IT'S BEEN THREE MONTHS since Shirl Hutton received a free personal computer from LifeMasters, a disease management company, and began using the Internet to track and monitor her heart condition. At 76, she feels more aware and in control of her health thanks to the Internet, but less in control of her new habit: Web surfing and e-mailing her children and grandchildren.
"Being on the Internet is great, but it cut into my reading time, so I've cut hack." said the energetic woman in a recent interview in her sunlit home facing the Pacific ocean in Santa Cruz. Calif. After years of taking medication for a weak heart valve, Hutton. a trim and stylish swimmer and walker, suffered a heart attack a year and a half ago.
LifeMasters, based in Newport Beach and South San Francisco, Calif., was founded in 1994 but just started marketing its programs about a year ago. Initially it is working with its HMO customers to serve patients with congestive heart failure (CHF) and diabetes, but it plans to eventually include those with lung disease and other chronic conditions.
The company appears to be the first player in the field to introduce an Internet component--thanks to an investment by Intel Corp.--to its disease management programs. Some rivals, including Cardiac Solutions, based in Buffalo Grove, ill., are planning to follow suit.
Physicians whose patients enroll in a LifeMasters program lay out a treatment program, and the company's nurses teach patients to monitor their health at home between office visits.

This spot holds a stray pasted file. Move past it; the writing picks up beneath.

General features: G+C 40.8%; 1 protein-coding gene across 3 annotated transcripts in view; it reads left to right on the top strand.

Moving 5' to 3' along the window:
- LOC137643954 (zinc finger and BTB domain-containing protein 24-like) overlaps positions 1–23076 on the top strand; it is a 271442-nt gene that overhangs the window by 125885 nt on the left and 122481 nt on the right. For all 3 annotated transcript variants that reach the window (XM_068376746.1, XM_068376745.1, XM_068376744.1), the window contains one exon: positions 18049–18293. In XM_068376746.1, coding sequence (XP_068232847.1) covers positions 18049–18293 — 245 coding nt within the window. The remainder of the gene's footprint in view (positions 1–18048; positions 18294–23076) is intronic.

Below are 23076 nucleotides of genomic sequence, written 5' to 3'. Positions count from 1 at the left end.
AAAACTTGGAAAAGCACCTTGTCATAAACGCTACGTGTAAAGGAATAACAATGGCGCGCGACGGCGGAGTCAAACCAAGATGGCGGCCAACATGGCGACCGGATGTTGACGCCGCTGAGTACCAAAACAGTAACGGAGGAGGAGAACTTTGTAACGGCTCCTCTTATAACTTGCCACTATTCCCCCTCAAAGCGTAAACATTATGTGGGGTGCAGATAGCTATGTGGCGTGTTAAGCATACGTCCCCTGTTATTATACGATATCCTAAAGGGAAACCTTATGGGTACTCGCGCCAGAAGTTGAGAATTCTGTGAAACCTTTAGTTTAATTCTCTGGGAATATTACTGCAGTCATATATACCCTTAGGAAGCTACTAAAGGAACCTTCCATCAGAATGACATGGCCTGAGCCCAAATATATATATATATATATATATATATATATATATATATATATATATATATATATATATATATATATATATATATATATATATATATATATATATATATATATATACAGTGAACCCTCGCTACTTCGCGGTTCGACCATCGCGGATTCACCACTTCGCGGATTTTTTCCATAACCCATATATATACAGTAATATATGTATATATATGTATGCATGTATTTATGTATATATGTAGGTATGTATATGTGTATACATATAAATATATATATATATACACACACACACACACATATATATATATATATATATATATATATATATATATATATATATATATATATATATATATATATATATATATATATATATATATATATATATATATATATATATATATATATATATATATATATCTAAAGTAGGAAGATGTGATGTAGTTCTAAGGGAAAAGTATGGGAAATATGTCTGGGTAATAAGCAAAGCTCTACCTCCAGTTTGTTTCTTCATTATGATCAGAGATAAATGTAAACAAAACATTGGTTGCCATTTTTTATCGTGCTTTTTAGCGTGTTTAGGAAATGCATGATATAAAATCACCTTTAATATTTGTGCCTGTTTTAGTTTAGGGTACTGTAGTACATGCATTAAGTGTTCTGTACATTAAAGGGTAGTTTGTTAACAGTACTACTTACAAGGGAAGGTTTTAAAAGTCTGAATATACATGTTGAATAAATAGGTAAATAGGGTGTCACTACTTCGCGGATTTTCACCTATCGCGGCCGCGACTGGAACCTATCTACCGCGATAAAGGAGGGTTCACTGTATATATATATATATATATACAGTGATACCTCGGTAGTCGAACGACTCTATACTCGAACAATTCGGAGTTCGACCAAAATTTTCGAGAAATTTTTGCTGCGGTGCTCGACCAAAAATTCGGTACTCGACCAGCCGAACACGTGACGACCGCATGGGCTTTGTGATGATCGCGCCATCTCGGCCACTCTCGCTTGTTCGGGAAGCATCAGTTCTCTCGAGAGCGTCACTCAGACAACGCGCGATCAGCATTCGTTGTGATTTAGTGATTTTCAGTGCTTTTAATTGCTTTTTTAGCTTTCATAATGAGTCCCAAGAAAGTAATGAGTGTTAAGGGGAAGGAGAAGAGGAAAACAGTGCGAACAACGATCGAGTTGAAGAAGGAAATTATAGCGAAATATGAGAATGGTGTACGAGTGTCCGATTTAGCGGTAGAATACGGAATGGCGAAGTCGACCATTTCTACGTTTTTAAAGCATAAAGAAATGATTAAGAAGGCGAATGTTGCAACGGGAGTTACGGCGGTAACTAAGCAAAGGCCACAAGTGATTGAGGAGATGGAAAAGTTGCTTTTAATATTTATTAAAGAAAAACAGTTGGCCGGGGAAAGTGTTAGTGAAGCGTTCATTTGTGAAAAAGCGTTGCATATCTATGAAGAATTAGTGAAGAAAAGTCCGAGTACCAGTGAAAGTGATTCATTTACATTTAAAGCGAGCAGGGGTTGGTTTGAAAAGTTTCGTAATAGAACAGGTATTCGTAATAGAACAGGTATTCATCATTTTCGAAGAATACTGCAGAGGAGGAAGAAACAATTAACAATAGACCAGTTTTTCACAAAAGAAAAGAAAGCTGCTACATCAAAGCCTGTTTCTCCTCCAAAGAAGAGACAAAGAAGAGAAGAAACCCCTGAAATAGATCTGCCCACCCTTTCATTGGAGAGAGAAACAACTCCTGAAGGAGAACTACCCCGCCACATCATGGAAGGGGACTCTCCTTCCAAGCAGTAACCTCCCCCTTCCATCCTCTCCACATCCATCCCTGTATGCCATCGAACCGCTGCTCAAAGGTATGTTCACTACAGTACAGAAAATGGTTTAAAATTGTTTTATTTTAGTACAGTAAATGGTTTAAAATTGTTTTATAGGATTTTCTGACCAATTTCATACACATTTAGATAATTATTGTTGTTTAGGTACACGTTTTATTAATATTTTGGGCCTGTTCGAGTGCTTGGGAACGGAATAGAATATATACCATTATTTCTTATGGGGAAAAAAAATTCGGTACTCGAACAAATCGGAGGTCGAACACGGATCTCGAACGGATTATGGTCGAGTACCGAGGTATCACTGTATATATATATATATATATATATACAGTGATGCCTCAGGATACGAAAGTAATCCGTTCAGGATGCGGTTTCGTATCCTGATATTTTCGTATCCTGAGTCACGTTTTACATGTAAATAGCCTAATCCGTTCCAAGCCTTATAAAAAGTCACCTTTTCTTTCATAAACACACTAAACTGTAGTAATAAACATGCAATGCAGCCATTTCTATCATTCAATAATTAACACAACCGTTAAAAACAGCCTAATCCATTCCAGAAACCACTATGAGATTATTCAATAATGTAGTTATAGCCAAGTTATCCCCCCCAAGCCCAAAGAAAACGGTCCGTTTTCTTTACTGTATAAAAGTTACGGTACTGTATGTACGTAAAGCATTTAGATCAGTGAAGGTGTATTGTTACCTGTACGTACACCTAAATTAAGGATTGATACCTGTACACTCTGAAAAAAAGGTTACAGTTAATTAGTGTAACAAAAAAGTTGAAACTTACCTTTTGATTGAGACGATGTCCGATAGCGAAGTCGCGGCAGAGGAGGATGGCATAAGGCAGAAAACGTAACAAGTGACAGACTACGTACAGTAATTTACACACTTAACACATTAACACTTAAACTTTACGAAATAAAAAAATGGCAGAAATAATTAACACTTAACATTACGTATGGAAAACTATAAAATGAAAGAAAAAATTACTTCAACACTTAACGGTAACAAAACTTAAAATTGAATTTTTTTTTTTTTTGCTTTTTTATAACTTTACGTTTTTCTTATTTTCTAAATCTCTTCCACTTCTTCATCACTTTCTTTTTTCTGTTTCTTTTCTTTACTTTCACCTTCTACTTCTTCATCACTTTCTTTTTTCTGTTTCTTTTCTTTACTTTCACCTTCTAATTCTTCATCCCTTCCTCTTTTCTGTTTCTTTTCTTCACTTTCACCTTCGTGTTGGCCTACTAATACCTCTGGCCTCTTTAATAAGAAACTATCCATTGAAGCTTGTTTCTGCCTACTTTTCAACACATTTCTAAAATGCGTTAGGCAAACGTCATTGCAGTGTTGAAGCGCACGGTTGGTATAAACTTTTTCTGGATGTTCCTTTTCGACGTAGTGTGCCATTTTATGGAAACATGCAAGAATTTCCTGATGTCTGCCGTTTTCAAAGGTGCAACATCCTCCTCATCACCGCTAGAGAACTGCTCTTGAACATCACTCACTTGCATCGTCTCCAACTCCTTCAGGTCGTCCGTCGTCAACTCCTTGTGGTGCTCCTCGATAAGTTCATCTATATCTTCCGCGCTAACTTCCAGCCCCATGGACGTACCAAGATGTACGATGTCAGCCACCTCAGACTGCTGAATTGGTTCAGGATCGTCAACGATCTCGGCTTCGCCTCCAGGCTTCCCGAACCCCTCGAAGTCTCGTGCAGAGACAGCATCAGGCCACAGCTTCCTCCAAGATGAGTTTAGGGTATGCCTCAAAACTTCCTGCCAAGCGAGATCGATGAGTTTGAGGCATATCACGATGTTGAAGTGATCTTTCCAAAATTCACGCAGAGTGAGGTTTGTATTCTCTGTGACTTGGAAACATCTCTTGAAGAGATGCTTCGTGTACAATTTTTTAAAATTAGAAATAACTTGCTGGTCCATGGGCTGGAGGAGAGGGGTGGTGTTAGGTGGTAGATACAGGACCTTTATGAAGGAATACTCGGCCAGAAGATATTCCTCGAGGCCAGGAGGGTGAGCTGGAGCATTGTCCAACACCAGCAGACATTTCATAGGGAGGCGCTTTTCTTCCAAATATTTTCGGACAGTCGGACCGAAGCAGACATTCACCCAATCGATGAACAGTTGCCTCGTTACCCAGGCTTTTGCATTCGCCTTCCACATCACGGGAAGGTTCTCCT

For those who have never used a computer or the Internet, LifeMasters' technical staff offers computer training to get them started. (Beyond the specific Intel-funded pilot programs, LifeMasters does not plan to give away PCs to patients.)
Then, like Ms. Hutton, patients log on daily from home to their password-protected, customized Web site, designed by LifeMasters, and take a few minutes to measure and report their vital signs and answer a few questions regarding their illness.
Patients are assigned a personal LifeMasters nurse (whom the company likens to a personal trainer for weightlifters), who calls them whenever they answer "yes" to the final question or report any aberration.
Nurses also call their patients every week to discuss their health in detail, including their medications and any visits they have made or might need to make to their physician.